10.7  Articles 6 to 10 deal with the composition and procedural rules for the network. Article 6 provides that the network shall consist of contact points. Each Member State may designate up to three contact points while the European Commission and accession countries may also designate one contact point each. The remaining provisions concern rules of procedure, regular reports by the network and evaluation.

The Government's view

  10.8  In his Explanatory Memorandum of 21 August 2002 the Minister (Mr. Bob Ainsworth) expresses the Government's general support for the proposed measure as a means of facilitating the exchange of information and research on restorative justice. The Minister states that restorative justice is already used within the youth justice system in England and Wales, and that the Government is considering extending the use of restorative justice across all age groups and to all stages of the criminal process. The Minister emphasises that comparative information and research on restorative justice could also assist the development of the Government's strategy in this regard.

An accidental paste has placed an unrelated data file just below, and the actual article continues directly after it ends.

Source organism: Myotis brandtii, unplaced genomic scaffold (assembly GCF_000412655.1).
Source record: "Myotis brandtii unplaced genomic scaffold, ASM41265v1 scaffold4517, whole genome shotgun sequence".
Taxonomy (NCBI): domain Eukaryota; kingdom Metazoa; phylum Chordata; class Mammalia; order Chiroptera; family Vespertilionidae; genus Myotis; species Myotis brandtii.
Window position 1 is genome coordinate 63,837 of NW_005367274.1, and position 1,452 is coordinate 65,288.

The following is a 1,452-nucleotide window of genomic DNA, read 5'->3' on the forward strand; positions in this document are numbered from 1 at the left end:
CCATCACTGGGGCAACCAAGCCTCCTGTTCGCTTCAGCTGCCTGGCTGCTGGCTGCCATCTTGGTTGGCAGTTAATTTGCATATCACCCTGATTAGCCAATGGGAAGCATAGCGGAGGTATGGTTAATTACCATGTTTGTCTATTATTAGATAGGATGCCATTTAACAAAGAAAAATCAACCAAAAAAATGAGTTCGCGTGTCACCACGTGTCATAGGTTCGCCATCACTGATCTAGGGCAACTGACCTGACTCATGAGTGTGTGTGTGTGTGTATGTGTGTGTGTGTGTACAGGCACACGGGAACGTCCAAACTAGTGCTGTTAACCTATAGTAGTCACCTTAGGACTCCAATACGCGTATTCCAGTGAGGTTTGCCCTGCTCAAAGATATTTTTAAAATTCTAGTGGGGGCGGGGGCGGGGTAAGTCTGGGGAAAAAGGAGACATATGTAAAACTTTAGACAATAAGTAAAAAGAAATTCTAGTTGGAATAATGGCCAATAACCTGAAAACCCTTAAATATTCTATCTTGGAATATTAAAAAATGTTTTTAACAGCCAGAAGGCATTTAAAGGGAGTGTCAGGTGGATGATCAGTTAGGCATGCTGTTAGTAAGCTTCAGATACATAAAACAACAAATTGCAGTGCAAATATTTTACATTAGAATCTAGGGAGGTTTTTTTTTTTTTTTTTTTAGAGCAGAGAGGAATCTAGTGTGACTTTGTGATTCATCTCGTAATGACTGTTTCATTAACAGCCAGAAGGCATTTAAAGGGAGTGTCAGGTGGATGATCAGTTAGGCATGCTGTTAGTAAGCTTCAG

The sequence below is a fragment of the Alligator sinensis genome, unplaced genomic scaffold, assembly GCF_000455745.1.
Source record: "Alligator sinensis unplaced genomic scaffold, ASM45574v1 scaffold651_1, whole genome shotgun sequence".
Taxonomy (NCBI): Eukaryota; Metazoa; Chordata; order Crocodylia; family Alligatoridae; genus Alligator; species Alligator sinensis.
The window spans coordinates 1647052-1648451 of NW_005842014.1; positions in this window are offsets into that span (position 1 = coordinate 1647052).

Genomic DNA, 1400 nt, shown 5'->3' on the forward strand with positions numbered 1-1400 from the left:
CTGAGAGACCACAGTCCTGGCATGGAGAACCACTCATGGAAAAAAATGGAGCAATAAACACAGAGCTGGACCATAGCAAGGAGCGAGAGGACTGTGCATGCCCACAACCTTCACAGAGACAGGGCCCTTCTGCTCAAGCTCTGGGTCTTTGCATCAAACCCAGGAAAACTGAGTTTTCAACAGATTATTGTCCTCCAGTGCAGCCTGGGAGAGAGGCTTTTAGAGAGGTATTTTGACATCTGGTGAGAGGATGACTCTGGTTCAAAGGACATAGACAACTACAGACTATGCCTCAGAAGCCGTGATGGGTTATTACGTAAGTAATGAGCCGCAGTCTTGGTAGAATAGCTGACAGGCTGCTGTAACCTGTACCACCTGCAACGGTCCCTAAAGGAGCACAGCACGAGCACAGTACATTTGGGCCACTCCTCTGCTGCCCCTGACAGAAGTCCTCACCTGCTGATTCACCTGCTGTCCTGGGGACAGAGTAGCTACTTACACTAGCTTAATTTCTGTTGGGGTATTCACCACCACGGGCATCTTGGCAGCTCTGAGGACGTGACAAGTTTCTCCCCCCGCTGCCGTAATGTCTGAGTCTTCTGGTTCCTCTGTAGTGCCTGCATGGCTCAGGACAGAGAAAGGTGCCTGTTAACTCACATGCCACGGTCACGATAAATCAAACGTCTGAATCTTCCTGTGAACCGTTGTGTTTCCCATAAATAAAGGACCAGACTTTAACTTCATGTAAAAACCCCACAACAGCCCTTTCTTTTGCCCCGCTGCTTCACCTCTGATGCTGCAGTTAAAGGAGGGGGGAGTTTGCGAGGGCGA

10.9  However, the Minister expresses the Government's concern at the extent of the proposals for the creation and functioning of the Network. In particular, he states, the Government has "doubts as to whether it is necessary to create a new body for the purpose of facilitating co-operation in this area, particularly since this proposal would also entail the creation of a Secretariat, annual programme and financial plan. Such action was not envisaged at the Tampere European Council, which established the current JHA work programme, and we do not see that it is justified at present. We take the view that the purpose of the Network can be achieved, at least initially, simply through the nomination of expert contact points. Once established, an assessment can be made of whether to further develop the Network in the manner proposed in the Council Decision. We intend to raise these concerns during the course of negotiations".